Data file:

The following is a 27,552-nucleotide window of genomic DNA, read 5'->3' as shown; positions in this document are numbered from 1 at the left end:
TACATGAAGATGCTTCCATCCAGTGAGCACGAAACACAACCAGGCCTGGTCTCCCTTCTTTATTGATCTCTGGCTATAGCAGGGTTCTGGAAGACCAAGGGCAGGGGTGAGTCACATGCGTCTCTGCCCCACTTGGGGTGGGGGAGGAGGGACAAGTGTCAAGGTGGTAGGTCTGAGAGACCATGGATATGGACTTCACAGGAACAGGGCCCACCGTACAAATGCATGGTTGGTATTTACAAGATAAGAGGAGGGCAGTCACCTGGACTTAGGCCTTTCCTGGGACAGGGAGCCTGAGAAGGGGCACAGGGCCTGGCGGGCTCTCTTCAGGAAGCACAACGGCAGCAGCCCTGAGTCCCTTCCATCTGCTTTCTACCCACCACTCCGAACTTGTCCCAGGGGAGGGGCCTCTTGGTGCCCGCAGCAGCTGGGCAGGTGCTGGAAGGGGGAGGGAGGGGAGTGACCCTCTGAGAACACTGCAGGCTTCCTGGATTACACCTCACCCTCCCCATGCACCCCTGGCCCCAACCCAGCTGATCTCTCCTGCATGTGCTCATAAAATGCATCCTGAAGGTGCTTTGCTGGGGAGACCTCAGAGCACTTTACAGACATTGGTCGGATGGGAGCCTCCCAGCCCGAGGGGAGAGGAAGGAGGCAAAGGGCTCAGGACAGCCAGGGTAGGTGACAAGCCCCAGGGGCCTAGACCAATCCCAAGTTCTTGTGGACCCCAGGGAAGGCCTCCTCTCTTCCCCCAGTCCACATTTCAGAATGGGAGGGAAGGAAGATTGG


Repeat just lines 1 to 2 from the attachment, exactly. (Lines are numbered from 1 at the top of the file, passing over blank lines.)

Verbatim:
The following is a 27,552-nucleotide window of genomic DNA, read 5'->3' as shown; positions in this document are numbered from 1 at the left end:
TACATGAAGATGCTTCCATCCAGTGAGCACGAAACACAACCAGGCCTGGTCTCCCTTCTTTATTGATCTCTGGCTATAGCAGGGTTCTGGAAGACCAAGGGCAGGGGTGAGTCACATGCGTCTCTGCCCCACTTGGGGTGGGGGAGGAGGGACAAGTGTCAAGGTGGTAGGTCTGAGAGACCATGGATATGGACTTCACAGGAACAGGGCCCACCGTACAAATGCATGGTTGGTATTTACAAGATAAGAGGAGGGCAGTCACCTGGACTTAGGCCTTTCCTGGGACAGGGAGCCTGAGAAGGGGCACAGGGCCTGGCGGGCTCTCTTCAGGAAGCACAACGGCAGCAGCCCTGAGTCCCTTCCATCTGCTTTCTACCCACCACTCCGAACTTGTCCCAGGGGAGGGGCCTCTTGGTGCCCGCAGCAGCTGGGCAGGTGCTGGAAGGGGGAGGGAGGGGAGTGACCCTCTGAGAACACTGCAGGCTTCCTGGATTACACCTCACCCTCCCCATGCACCCCTGGCCCCAACCCAGCTGATCTCTCCTGCATGTGCTCATAAAATGCATCCTGAAGGTGCTTTGCTGGGGAGACCTCAGAGCACTTTACAGACATTGGTCGGATGGGAGCCTCCCAGCCCGAGGGGAGAGGAAGGAGGCAAAGGGCTCAGGACAGCCAGGGTAGGTGACAAGCCCCAGGGGCCTAGACCAATCCCAAGTTCTTGTGGACCCCAGGGAAGGCCTCCTCTCTTCCCCCAGTCCACATTTCAGAATGGGAGGGAAGGAAGATTGG